Summary: A teaching message on Luke 17:1-6
Luke Series #74 August 04, 2002
Title: Two Responsibilities We Have for Other Christians.
Introduction: Welcome to New Life in Christ. This morning we are in Chapter 17 of the Book of Luke in our verse-by-verse teaching series out of that book.
Read Luke 17:1-6
When I was in basic training for the Army, the Drill Sergeant would often conduct surprise barrack’s inspections. The outcome of these inspections often determined whether we received a weekend pass or if we would spend the weekend cleaning the barracks. During the first of these inspections we learned a valuable lesson. On our first inspection, 38 soldiers passed the inspection and only to soldiers failed. Those who passed the inspection were ready to celebrate until they found out that those two people’s failures meant that everybody failed and therefore would be spending the weekend cleaning. You could imagine how everybody felt toward those two soldiers. Now the Drill Sergeant did not do this to be cruel but rather to teach us that we were a unit and not just individuals. As a unit we were all responsible for one another and one person’s actions could negatively affect everyone else. We had to learn that as soldiers we had a special type of interconnected relationship with each other and that this meant we had certain obligations to each other.
The same situation is also true for Christians. As Christians we are family, we have entered into a new kind of interconnected relationship with one another. As such we have certain obligations or responsibilities to fulfill within this relationship. In today’s text, Jesus gives us instructions regarding our responsibilities. In particular there are two responsibilities Jesus discusses here.
1. First, be careful that you’re not a negative spiritual influence. Luke 17:1- 3a
2. Second, be forgiving of those who have repeatedly hurt you but have repented. Luke 17:3b-6
Jesus probably spoke about these two particular responsibilities at this point because these attitudes and problems were particularly associated with the religious leaders of the day, i.e. the Pharisees. They tended to have a negative spiritual influence on people, which means that their behavior, teachings, an attitude did not exactly bring people closer to God. In fact Jesus had told them earlier that every convert they made was twice as much as son of Hell as they were (Matthew 23:15) and in Luke 11:52 he told them that they were actually a hindrance to people entering into the kingdom of God. The first problem was that they were a negative spiritual influence.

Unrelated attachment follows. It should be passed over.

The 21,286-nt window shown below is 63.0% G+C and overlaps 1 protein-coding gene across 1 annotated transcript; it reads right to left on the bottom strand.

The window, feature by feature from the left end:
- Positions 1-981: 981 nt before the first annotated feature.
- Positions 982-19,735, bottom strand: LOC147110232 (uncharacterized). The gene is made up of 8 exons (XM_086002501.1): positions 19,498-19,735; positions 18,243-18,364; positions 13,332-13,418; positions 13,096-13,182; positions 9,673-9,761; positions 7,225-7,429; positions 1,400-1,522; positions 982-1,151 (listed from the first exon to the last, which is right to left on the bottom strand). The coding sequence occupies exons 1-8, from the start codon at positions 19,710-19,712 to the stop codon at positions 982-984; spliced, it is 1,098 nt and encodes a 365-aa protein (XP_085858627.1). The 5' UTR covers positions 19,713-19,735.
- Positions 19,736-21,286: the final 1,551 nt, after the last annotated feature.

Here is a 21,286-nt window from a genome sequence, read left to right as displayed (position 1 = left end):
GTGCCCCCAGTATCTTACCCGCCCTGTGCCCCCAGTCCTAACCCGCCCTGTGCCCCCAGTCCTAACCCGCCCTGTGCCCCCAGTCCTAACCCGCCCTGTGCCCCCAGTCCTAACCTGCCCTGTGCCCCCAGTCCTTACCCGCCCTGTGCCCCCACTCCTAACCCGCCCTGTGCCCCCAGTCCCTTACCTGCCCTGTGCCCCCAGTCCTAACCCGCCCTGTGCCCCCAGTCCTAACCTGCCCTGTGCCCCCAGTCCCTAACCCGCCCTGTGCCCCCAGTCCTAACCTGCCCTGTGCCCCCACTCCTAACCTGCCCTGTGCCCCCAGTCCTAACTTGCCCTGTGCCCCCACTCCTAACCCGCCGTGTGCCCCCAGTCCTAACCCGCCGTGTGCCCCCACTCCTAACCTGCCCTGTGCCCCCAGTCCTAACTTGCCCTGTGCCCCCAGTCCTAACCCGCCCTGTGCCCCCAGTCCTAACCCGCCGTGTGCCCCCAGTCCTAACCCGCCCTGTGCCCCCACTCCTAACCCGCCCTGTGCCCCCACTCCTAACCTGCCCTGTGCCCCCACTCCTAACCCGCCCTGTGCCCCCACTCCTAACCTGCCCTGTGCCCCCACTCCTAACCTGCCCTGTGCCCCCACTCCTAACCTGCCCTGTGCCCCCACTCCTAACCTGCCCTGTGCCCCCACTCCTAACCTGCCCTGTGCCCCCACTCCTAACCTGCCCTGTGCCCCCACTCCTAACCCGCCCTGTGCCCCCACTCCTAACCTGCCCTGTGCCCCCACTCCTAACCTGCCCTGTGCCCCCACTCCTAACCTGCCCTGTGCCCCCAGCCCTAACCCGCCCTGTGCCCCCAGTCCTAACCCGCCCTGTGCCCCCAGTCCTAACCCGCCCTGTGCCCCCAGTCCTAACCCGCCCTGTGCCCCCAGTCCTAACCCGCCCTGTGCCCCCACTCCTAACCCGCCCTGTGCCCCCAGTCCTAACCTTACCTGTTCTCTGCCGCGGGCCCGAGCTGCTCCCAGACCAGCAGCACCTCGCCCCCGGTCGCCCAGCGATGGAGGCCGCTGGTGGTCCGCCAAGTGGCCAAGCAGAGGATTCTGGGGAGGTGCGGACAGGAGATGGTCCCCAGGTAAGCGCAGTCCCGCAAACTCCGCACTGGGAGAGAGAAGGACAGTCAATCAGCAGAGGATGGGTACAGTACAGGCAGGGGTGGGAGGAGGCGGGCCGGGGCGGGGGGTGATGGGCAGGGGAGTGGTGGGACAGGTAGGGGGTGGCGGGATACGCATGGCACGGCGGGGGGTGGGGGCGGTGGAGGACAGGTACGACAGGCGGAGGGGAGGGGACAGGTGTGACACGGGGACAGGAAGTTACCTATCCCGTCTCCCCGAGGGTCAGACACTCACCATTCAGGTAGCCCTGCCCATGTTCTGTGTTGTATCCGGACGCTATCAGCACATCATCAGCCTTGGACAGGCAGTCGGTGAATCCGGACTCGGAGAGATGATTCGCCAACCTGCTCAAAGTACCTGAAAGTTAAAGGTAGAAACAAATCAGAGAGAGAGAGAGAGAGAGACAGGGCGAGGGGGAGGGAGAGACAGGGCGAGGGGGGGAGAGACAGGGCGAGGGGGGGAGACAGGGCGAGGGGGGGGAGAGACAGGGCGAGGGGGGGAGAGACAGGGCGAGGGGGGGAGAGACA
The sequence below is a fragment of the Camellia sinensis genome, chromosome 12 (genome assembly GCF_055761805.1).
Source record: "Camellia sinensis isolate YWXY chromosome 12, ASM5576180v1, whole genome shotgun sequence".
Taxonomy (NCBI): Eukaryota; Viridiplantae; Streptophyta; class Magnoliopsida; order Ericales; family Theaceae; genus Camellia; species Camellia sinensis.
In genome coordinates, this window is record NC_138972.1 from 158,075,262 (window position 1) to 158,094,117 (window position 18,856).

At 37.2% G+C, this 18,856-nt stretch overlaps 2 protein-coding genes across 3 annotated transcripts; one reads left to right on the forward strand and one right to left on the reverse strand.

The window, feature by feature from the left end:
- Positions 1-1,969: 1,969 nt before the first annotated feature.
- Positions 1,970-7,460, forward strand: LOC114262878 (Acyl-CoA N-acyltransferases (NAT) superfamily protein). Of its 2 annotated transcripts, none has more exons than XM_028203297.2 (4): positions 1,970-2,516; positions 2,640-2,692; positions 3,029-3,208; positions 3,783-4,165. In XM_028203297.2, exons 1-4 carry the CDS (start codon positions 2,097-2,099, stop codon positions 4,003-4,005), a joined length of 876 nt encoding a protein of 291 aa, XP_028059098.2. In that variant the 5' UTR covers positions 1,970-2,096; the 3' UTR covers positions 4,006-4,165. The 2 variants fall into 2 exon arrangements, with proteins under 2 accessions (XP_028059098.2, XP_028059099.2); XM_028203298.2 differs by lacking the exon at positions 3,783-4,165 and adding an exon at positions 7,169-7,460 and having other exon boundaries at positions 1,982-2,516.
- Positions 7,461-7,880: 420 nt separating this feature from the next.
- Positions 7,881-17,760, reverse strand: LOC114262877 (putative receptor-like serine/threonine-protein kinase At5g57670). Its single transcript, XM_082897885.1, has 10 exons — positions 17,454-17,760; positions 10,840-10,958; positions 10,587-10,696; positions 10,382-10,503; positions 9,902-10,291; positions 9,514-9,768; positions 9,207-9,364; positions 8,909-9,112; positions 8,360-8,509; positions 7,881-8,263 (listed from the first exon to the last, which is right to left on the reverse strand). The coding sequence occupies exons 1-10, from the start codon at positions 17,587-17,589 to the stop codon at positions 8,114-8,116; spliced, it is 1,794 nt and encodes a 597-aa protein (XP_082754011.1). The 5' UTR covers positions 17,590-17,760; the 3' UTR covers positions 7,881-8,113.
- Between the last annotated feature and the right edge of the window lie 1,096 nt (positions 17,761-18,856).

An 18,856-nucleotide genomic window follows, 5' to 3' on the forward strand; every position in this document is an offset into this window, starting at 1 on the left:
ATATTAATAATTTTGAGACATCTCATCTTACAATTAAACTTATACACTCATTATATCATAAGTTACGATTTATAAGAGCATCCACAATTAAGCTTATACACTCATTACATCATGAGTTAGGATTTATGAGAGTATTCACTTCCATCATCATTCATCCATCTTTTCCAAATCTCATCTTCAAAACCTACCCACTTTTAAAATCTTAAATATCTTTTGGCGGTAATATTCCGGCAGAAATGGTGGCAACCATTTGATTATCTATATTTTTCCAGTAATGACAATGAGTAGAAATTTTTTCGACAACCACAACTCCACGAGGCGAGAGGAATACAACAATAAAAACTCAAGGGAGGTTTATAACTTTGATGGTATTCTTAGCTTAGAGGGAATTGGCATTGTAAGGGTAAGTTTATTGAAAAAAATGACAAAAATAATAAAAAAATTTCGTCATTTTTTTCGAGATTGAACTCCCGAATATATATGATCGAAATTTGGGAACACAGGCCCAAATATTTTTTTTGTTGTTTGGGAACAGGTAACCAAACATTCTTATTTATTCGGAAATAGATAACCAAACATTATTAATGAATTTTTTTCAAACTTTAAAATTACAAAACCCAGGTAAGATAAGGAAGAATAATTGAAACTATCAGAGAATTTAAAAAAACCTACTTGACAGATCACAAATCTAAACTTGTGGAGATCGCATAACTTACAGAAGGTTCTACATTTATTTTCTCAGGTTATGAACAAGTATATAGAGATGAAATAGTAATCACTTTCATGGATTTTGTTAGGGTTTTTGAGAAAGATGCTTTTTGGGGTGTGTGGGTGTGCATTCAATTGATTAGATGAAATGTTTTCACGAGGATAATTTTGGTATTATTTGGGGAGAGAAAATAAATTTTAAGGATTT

Religious leaders of the day were also unwilling to forgive those with sinned against them. In fact they tended to shun them and make great demands as a condition of forgivness. These two problems, being a negative spiritual influence and being unwilling to forgive, were things that Jesus did not want to see in his disciples so he gives us instructions regarding these particular problems in today’s text.
Now let’s look more closely at the first responsibility we have in regard to other Christians.
Read Luke 17:1- 3 a
1. First, be careful that you’re not a negative spiritual influence.
World War II produced many heroes. One was Butch O’Hare. He was a fighter pilot assigned to an aircraft carrier in the South Pacific.
One day while on a mission, he looked at his fuel gauge and realized someone had forgotten to top off his fuel tank. Unable to complete his mission, he turned around and headed back for the aircraft carrier. As he headed back, he saw a squadron of Japanese Zeroes heading straight for the American fleet. All the American fighters were out on a sortie, leaving the fleet virtually defenseless.
He dove into the formation of Japanese planes in a desperate move to divert them away from the fleet. After a frightening air battle, the Japanese airplanes broke off their assault on the fleet. Butch O’Hare’s tattered fighter limped back to the carrier. He was recognized as a hero and given one of the nation’s highest military honors. O’Hare International Airport in Chicago is named after him.
Some years earlier, there was a man in Chicago called Easy Eddie. In those days, Al Capone virtually owned the city. Capone’s mob was involved in bootlegging booze, murder, and prostitution. Easy Eddie was Al Capone’s lawyer and kept Big Al out of jail. In return, Easy Eddie earned big money and lived like a king on an estate so large it filled an entire city block.
But Easy Eddie had one soft spot—a son whom he loved dearly. Eddie saw that his son had the best of everything: clothes, cars, and a good education. Despite Eddie’s involvement with the mob, he tried to teach his son right from wrong. Eddie wanted his son to be a better man than he was.